Primitive Reflexes

A reflex action is a stereotyped, automatic response to a particular stimulus. As babies we are born with over one hundred primitive reflexes to aid our movement learning.  The baby needs to learn more complex movement patterns from the primitive reflexes to gain gross and fine motor skill, and to gain voluntary control of movements.

Where the learning form the primitive reflexes has been incomplete then as the child (or adult) makes a movement part of the response will be from the primitive reflex and that will cause the movement to be inaccurate, jerky or take great effort.  This can be seen in a small child as clumsiness and in a school age child as difficulties with movements, particularly with eye movements, tracking, reading and hand writing.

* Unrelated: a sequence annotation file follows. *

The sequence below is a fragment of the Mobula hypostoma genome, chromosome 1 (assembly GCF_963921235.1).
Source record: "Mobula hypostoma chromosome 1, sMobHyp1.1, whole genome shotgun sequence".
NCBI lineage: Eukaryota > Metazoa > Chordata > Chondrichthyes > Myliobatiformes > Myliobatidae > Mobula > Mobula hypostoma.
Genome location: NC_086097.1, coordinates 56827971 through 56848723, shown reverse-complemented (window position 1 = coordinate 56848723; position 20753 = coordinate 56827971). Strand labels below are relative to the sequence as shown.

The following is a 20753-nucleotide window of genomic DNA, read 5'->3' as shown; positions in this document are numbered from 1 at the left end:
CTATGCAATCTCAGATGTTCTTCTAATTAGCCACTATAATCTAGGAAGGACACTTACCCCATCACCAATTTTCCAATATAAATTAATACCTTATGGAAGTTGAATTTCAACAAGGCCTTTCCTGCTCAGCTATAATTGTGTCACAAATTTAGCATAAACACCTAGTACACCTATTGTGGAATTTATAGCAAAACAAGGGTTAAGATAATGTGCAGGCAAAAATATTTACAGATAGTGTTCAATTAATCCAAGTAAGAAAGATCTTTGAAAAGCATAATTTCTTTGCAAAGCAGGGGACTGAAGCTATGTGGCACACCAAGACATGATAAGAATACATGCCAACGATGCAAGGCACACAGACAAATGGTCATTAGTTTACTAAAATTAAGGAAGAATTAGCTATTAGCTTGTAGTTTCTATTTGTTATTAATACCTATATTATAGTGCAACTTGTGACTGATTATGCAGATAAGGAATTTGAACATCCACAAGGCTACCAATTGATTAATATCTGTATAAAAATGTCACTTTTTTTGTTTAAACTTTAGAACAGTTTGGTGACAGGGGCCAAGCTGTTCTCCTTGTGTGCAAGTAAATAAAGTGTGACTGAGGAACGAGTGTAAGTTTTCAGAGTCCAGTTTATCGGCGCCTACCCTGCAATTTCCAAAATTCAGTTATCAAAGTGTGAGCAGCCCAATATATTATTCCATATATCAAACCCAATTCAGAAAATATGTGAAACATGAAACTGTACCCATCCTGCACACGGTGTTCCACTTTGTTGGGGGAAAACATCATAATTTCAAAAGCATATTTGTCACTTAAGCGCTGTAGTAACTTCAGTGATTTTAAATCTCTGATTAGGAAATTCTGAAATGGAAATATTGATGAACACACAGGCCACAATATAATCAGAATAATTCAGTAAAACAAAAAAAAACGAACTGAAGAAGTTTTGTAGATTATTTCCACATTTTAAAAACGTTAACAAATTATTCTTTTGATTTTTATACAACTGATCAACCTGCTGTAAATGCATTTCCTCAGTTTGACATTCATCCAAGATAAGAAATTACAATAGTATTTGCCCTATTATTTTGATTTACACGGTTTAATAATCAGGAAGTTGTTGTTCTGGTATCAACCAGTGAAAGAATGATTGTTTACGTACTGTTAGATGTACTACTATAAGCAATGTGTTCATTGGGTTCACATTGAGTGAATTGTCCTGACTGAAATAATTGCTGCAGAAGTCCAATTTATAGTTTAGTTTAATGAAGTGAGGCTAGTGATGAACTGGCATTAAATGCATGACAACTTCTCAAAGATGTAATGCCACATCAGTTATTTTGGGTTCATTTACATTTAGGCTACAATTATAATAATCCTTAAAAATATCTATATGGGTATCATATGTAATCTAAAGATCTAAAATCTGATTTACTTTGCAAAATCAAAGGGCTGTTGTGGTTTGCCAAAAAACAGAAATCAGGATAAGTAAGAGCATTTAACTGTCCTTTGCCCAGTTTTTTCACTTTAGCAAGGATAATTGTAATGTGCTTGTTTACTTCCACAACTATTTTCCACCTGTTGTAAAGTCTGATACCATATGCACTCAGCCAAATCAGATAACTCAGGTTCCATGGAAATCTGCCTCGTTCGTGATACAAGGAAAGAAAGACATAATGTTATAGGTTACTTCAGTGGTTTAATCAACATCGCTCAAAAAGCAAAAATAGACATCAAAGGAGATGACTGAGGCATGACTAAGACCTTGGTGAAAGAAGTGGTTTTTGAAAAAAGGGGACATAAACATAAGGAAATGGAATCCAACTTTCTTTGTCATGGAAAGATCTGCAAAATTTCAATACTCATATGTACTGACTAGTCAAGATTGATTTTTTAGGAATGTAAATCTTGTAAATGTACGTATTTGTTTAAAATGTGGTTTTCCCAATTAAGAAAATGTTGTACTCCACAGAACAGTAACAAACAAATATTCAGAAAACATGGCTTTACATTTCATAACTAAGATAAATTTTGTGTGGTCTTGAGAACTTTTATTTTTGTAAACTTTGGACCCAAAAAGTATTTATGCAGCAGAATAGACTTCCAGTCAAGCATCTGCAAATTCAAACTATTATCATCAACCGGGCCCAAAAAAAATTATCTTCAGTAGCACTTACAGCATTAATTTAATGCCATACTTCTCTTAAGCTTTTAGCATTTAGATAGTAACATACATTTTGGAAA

I always test for primitive reflex responses as part of my assessment of the patient’s vision in a full assessment.  I particularly look at five primitive reflexes which affect the learning of vision – the Tonic Labyrinthine Reflex, the Asymmetrical Tonic Neck Reflex, the Symmetrical Tonic Neck Reflex, the Spinal Galant and the Moro Reflex.

The good news is that as vision is a learned process in the first place, with brain plasticity we can go back and learn, or relearn, the movement patterns we may have missed. So, with Optometric Vision therapy we can put in place any missed learning from the primitive reflexes and improve gross and fine motor skill and vision.  This in turn will help visual performance, general movement skill as well as the skill needed for school and work.